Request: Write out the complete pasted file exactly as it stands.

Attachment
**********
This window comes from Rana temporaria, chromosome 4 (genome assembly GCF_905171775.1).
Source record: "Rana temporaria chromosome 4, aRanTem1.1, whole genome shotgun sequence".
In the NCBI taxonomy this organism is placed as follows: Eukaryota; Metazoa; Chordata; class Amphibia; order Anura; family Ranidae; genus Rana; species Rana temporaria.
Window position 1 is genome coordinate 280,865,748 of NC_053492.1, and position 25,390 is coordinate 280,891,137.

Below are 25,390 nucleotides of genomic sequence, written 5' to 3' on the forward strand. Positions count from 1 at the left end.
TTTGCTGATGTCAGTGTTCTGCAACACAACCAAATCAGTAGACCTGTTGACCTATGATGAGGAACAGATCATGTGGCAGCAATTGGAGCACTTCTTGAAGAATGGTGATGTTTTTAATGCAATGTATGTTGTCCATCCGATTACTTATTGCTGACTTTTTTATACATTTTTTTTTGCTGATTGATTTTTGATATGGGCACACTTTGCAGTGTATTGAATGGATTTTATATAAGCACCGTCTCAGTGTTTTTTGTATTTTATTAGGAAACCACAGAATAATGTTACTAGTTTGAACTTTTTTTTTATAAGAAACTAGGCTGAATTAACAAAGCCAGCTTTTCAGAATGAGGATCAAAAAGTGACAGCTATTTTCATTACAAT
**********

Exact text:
This window comes from Rana temporaria, chromosome 4 (genome assembly GCF_905171775.1).
Source record: "Rana temporaria chromosome 4, aRanTem1.1, whole genome shotgun sequence".
In the NCBI taxonomy this organism is placed as follows: Eukaryota; Metazoa; Chordata; class Amphibia; order Anura; family Ranidae; genus Rana; species Rana temporaria.
Window position 1 is genome coordinate 280,865,748 of NC_053492.1, and position 25,390 is coordinate 280,891,137.

Below are 25,390 nucleotides of genomic sequence, written 5' to 3' on the forward strand. Positions count from 1 at the left end.
TTTGCTGATGTCAGTGTTCTGCAACACAACCAAATCAGTAGACCTGTTGACCTATGATGAGGAACAGATCATGTGGCAGCAATTGGAGCACTTCTTGAAGAATGGTGATGTTTTTAATGCAATGTATGTTGTCCATCCGATTACTTATTGCTGACTTTTTTATACATTTTTTTTTGCTGATTGATTTTTGATATGGGCACACTTTGCAGTGTATTGAATGGATTTTATATAAGCACCGTCTCAGTGTTTTTTGTATTTTATTAGGAAACCACAGAATAATGTTACTAGTTTGAACTTTTTTTTTATAAGAAACTAGGCTGAATTAACAAAGCCAGCTTTTCAGAATGAGGATCAAAAAGTGACAGCTATTTTCATTACAAT